The city of Miami has lost a lawsuit against the developer of Flagstone Island Gardens, a controversial and long-delayed development on publicly-owned Watson Island.
In a major blow to city commissioners who last year defiantly declared Flagstone in breach of a contract to develop a resort on the island — a decision made against the advice of the city’s professional staff and attorneys — Miami-Dade circuit Judge William Thomas ruled in favor of the developer on all counts of Flagstone’s lawsuits. The judge found that the city breached the contract by declaring Flagstone in default, and the city did not give the developer time to cure the alleged default before demanding Flagstone vacate Watson Island.
The city could be on the hook for a large sum, though that number won’t be known until later. Flagstone sued for $122 million, but the judge stated that his ruling was only on liability in the case, and damages will be determined in a future hearing. In terms of legal costs, the suit has already cost the city more than $1 million in fees to outside counsel.
The ruling, issued at the conclusion of a seven-day non-jury trial, landed at City Hall in the middle of a daylong commission meeting. As commissioners discussed planning and zoning items, City Attorney Victoria Méndez gave the Miami Herald a brief statement.
“We will evaluate our options,” she said.
Flagstone’s attorney, Eugene Stearns of Stearns Weaver Miller, referred to vehement opposition from a group of residents in a statement after the rulling.
“City leaders were misled by outside forces who turned political opposition into a combat sport,” he said. “We are hopeful that a different light will dawn over city officials who, in reading the court’s thoughtful order entered after all sides were heard, will find ways to help make this important project successful for the city and its residents.”
In May 2017, commissioners unanimously agreed that Flagstone, led by developer Mehmet Bayraktar, violated portions of a contract to build and operate a $1 billion complex of hotel towers, yacht slips and shops on 24 acres of public upland and submerged land. The deal was approved by voters in 2001, but so far, only the marina is complete. Some preliminary excavation work began in May 2017, which the developer said constituted a groundbreaking for the parking garage and retail space mandated under an amended lease with the city.
Fierce opponents to the development include residents along the Venetian Causeway who fear traffic from the development would choke their streets. Locked in litigation with the developer themselves, they saw the commission’s vote to declare Flagstone in default as a welcome change. They felt Miami bureaucrats were bending over backwards to stay in a contractual relationship with a struggling developer who couldn’t get a project off the ground on one of the city’s most valuable pieces of land.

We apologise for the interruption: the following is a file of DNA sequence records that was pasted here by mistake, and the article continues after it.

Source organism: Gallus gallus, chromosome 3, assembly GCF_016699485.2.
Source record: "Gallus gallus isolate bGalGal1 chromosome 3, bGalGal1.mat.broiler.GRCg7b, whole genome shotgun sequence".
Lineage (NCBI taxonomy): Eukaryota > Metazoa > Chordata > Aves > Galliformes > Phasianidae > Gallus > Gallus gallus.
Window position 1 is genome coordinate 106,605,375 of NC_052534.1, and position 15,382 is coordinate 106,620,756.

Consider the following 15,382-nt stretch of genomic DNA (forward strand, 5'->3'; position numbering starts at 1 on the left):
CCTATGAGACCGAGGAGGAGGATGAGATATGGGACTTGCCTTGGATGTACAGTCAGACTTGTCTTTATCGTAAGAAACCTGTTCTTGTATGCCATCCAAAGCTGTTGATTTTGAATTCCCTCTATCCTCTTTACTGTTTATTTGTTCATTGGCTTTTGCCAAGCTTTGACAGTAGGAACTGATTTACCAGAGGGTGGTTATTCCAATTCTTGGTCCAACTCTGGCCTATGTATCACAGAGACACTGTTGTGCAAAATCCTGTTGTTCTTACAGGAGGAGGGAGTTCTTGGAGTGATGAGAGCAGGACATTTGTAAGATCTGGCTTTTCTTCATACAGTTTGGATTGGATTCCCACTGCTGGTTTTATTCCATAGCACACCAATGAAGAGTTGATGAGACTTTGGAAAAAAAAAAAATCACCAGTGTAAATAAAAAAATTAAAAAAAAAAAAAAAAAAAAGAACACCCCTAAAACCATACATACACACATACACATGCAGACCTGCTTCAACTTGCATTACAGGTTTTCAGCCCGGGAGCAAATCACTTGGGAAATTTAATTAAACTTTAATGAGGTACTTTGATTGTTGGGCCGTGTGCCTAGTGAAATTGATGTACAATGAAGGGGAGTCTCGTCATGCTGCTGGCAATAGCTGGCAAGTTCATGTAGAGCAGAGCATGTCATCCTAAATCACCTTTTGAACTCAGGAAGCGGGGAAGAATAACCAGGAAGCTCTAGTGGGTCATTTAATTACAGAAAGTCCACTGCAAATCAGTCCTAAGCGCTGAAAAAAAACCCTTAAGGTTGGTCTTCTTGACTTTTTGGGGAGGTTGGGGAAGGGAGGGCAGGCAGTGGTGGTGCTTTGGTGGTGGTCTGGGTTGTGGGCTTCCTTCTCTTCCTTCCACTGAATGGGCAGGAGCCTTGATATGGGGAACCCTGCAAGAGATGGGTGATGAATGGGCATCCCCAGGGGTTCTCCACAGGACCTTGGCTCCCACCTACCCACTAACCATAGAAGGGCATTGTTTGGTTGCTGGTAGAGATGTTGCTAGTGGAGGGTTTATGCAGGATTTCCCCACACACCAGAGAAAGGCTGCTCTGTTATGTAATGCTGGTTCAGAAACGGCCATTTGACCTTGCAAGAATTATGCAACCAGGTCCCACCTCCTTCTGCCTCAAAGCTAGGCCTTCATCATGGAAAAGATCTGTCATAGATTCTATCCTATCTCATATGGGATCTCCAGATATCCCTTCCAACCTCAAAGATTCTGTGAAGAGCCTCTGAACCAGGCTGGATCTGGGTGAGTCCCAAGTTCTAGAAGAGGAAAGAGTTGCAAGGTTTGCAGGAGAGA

That sentiment was echoed by Mayor Francis Suarez, who as a commissioner voted to declare a breach of contract. His main contention: Flagstone did not demonstrate its financial ability to fund the $31 million parking garage and retail facility required to begin construction under the terms of the contract.
Suarez questioned the deal because Flagstone did not secure a loan for this phase of construction. At the time, Miami’s administrators accepted an affidavit from the developer stating that he and his affiliates had the money to fund the facility, a move Suarez still disputes.
“I think the city failed to do a minimum, modicum of due diligence,” he said.
In Thursday’s ruling, the judge concluded that the city failed to prove that Flagstone lacked the finances to build the project. In his City Hall office, Suarez said he felt the disagreement between the commission and administration weakened the city’s position in the lawsuit.
“The commission did what we thought was right,” he said.
Commissioner Ken Russell called the special meeting where he urged his fellow elected officials to declare default on the grounds that Flagstone had missed the deadline to start construction. On Thursday, he defended the commission’s vote and said the city will fare better on appeal.
“It’s very obvious that we’re dealing with a bad faith partner who never built what was promised to the voters 17 years ago. Anyone who drives across the MacArthur Causeway can see the vacant rubble,” he said in a text message. “At the end of the day, the commission made the right decision and our case is very strong on appeal — the developer was in default and the contract was broken.”